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Cloverleaf's Luck

Despite economy, Cloverleaf Mall's redevelopment has better prospects than most.


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In a sour economy, should you bet on Cloverleaf Mall?

It's not so far-fetched, really, when you consider that the dead mall has a giant 120,000-square-foot Kroger anchoring its redevelopment — grocery stores are generally doing well in this recession, particularly Kroger. Plus, Chesterfield County already bought the land and buildings for a little more than $16 million.

The mall's rebirth has been pushed back because of the difficulty signing up all the tenants that aren't Kroger. Tom Jacobson, director of community development for the county, initially expected construction to begin this fall, but says the economy delayed those plans a bit.

“I think you know that development is very difficult in our current economic times, however they are still moving forward and continuing to work with other retailers on the site,” he says of Charlotte, N.C.-based Crosland, the project's developer. “Kroger is still very committed to wanting to build their store at that location.”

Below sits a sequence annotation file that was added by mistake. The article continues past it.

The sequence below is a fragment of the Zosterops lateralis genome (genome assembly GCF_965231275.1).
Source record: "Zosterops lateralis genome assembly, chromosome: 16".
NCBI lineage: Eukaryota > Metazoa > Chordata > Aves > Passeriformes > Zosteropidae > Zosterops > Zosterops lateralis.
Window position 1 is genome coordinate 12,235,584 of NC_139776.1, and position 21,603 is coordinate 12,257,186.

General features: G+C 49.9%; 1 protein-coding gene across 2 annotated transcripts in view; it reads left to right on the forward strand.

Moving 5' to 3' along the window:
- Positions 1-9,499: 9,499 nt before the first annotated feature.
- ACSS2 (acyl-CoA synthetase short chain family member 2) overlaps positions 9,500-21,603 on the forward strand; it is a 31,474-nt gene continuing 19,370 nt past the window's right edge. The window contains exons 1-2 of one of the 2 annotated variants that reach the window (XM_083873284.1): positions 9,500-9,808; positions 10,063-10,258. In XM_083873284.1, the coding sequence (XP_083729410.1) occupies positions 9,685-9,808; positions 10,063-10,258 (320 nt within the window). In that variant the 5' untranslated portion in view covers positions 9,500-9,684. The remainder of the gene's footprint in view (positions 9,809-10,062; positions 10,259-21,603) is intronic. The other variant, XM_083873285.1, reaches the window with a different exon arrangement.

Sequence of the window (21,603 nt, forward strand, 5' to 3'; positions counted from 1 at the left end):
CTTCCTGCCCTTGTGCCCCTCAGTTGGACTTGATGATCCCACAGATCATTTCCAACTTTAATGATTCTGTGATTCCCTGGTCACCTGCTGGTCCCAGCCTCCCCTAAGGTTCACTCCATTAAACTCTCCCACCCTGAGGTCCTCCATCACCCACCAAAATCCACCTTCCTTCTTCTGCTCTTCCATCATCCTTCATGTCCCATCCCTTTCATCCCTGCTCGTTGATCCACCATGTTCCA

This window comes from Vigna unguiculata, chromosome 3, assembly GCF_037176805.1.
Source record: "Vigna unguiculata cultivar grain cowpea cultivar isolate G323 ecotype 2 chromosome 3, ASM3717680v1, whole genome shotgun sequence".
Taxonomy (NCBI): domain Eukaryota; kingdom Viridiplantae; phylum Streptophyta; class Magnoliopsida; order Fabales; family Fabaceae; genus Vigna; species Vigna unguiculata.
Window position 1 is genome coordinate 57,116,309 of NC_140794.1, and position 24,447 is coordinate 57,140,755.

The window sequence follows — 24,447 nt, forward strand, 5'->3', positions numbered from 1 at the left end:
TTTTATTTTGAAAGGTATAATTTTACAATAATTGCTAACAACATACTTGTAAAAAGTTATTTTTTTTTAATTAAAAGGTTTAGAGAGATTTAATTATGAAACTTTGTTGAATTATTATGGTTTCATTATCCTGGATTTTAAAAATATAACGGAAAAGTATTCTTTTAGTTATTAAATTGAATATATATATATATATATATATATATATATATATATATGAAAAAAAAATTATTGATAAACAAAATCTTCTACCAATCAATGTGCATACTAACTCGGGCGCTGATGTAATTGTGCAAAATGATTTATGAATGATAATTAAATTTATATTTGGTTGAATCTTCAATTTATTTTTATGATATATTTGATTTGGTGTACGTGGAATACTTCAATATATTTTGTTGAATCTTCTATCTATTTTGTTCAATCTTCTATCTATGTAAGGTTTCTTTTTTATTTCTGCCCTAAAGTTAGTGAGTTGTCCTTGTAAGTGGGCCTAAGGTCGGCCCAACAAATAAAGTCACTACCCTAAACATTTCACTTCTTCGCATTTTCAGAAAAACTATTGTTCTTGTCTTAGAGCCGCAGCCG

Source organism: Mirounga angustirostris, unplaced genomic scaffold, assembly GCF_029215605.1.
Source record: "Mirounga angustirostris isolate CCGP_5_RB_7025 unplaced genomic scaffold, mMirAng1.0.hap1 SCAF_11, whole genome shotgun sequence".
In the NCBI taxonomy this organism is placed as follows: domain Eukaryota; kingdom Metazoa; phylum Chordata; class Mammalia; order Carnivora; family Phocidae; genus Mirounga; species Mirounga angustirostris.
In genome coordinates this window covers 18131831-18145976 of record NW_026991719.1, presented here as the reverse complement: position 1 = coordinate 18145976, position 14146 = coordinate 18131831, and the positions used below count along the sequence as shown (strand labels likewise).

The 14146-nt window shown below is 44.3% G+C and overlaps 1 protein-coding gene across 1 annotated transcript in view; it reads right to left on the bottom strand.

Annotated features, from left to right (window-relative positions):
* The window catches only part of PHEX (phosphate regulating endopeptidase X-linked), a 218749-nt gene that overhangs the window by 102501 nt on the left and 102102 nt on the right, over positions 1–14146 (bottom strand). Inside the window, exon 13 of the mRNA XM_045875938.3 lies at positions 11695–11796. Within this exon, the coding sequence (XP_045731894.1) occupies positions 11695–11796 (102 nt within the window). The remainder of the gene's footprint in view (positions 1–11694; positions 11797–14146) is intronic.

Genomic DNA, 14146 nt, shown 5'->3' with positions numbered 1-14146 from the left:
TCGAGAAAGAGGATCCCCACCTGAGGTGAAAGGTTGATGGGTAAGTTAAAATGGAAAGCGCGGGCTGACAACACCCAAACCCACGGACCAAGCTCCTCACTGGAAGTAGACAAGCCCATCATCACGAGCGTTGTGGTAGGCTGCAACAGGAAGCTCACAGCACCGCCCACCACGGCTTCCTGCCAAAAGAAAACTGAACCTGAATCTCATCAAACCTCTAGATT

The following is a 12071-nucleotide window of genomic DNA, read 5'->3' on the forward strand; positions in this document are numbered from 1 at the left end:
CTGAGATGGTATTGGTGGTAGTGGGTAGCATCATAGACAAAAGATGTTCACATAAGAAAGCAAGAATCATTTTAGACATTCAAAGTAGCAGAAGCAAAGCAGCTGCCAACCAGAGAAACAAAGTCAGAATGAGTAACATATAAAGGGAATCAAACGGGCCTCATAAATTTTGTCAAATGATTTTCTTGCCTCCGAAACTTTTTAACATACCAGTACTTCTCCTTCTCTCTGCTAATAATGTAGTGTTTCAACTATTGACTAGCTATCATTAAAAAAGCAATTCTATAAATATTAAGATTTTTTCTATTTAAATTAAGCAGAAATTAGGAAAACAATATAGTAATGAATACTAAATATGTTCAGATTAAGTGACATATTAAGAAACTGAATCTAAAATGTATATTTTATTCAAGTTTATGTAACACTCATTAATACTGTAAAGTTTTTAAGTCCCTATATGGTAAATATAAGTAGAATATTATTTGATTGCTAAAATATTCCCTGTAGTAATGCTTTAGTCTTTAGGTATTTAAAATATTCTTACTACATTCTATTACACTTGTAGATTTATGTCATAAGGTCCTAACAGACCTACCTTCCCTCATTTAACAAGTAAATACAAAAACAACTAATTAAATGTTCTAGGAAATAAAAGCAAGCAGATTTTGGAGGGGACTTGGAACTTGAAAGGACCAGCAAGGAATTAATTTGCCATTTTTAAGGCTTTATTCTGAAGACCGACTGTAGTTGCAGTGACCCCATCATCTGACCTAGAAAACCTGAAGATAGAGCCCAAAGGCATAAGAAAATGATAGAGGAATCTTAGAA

Key to Cloverleaf's revival (sort of, the mall is being torn down and replaced with a mix of retail shops, housing and commercial offices) is the floating of about $16 million in bonds to pay for $11.3 million in road and other public infrastructure improvements. Public bond guru Ken Powell, the architect behind the Broad Street Community Development Authority, was hired earlier this year to get the bonds to market. He says it likely will be the first of the year before the markets are healthy enough to attract investors.

“I think we are probably talking early next year,” says Powell, managing director at Stone & Youngberg in Richmond, which specializes in public financing. “The market is slowly moving back toward us.”

The $16 million Cloverleaf authority is instrumental in making the project work. Once the bonds are floated, Crosland plans to reimburse the county for nearly $17 million it spent acquiring the property, Jacobson says. The bonds will be paid back primarily with real estate and sales taxes. Once the development is complete, the land will be worth millions more, and instead of the spike in real estate taxes going to county coffers, that money will be diverted to pay off the bonds.

Chesterfield has “scaled the project to not make it so outrageous,” Powell says. For example the Broad Street authority included $66.7 million in improvements. Plans for the overly ambitious ballpark bonds in Shockoe Bottom — now deader than Cloverleaf — would have been upward of $70 million.

The other big difference is Kroger, about as stable an anchor tenant available in a recession. “That is a significant part of the transaction,” Powell says. “Grocery-store-anchored shopping malls — they are doing very well in this recession.”


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